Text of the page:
“Madame Cézanne in the Conservatory” by Paul Cézanne
“Madame Cézanne in the Conservatory” by Paul Cézanne is an unfinished portrait of the artist’s wife. This painting shows Cézanne’s working method.
Cézanne placed the head slightly off-center, between a tree and a plant, and then proceeded to build up a pyramidal composition, brushstroke by brushstroke.
The subject, Marie-Hortense Fiquet Cézanne (1850 – 1922), was a former artist’s model, who met Cézanne about 1869; they had a son in 1872, and later married. Paul Cézanne painted 27 portraits, mostly in oil of her, and she became his most-painted model.
Marie-Hortense Fiquet met Cézanne at a Paris art school. Artists painted the models who worked at the art school. Fiquet’s primary job was as a bookseller and bookbinder, but she combined this with part-time work as a model.
They started a relationship. However, Cézanne was afraid of offending his father, a well-to-do banker. To not compromise his allowance, he went to great lengths to hide his liaison with Fiquet.
Fiquet and Cézanne eventually married. However, Fiquet was to live separately from her husband for much of their married life, and they later separated.
The psychological distance between husband and wife appears to be reflected in her portraits, where Cézanne gives the impression of her being distant and self-absorbed.
Despite their complicated relationship, a large number of paintings by Cézanne of his wife attests to her compelling role in the artist’s life and artistic development.
Paul Cézanne was a Post-Impressionist painter who laid the foundations of the transition from the 19th-century Impressionism to the 20th century’s Cubism.
Both Matisse and Picasso have remarked that Cézanne “is the father of us all.” Cézanne’s art is characterized by repetitive, exploratory small brushstrokes that build up to form complex color fields, demonstrating his intense study of his subjects.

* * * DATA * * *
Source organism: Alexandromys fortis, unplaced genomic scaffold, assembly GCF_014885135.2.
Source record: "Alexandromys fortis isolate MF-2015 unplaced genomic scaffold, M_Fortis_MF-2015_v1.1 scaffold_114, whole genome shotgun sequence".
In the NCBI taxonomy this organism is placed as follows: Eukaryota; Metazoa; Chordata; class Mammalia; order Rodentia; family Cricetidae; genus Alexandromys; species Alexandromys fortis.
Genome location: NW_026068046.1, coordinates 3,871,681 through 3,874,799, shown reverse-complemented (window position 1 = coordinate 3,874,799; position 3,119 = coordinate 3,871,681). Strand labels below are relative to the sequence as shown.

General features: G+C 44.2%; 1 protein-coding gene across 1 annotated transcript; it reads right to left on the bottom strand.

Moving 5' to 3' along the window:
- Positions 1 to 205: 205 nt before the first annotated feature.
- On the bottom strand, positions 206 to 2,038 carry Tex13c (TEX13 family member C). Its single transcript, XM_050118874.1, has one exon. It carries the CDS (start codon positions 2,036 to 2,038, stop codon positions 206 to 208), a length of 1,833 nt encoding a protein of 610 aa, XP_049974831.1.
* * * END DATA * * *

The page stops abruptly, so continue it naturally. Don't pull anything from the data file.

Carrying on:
Madame Cézanne (Hortense Fiquet) in the Conservatory
- Title: Madame Cézanne (Hortense Fiquet) in the Conservatory
- Artist: Paul Cézanne
- Year: 1891
- Medium: Oil on canvas
- Dimensions: 36 1/4 x 28 3/4 in. (92.1 x 73 cm)
- Museum: Metropolitan Museum of Art – MET and Met Breuer
- Name: Paul Cézanne
- Born: 1839 – Aix-en-Provence, France
- Died: 1906 (aged 67) – Aix-en-Provence, France
- Nationality: French
- Movement: Post-Impressionism
Madame Cézanne in the Conservatory
Explore the Met Breuer Collection
- “Madame Cézanne in the Conservatory” by Paul Cézanne
- “Salvator Mundi” by Albrecht Dürer
- “Two Girls with Parasols” by John Singer Sargent
- “Opening of the Fifth Seal” by El Greco
- “Baptism of Christ” by Jacopo Bassano
MET European Paintings Collection
- “Pygmalion and Galatea” by Jean-Léon
- “Saint Jerome as Scholar” by El Greco
- “Portrait of Juan de Pareja” by Diego Velázquez
- “Camille Monet on a Garden Bench” by Claude Monet
- “View of Toledo” by El Greco
- “The Musicians” by Caravaggio
- “The Death of Socrates” by Jacques-Louis David
- “The Harvesters” by Pieter Bruegel the Elder
- “Young Woman Drawing” by Marie-Denise Villers
- “The Grand Canal, Venice” by J. M. W. Turner
- “The Houses of Parliament (Effect of Fog)” by Claude Monet
- “Madame Cézanne in a Red Dress” by Paul Cézanne
MET Modern and Contemporary Art Collection
- “Reclining Nude” by Amedeo Modigliani
- “Improvisation 27 (Garden of Love II)” by Wassily Kandinsky
- “Jeanne Hébuterne” by Amedeo Modigliani
- “The Card Players” by Paul Cézanne
- “Bathers” by Paul Cézanne
MET American Wing Collection
- “Washington Crossing the Delaware” by Emanuel Leutze
- “Portrait of Madame X” by John Singer Sargent
- “Mother and Child” by Mary Cassatt
- “Fur Traders Descending the Missouri” by George Caleb Bingham
- “The Gulf Stream” by Winslow Homer
Cezanne’s Madame Cezanne in a Red Dress
“We live in a rainbow of chaos.”
– Paul Cézanne
Photo Credit: Paul Cézanne [CC0], via Wikimedia Commons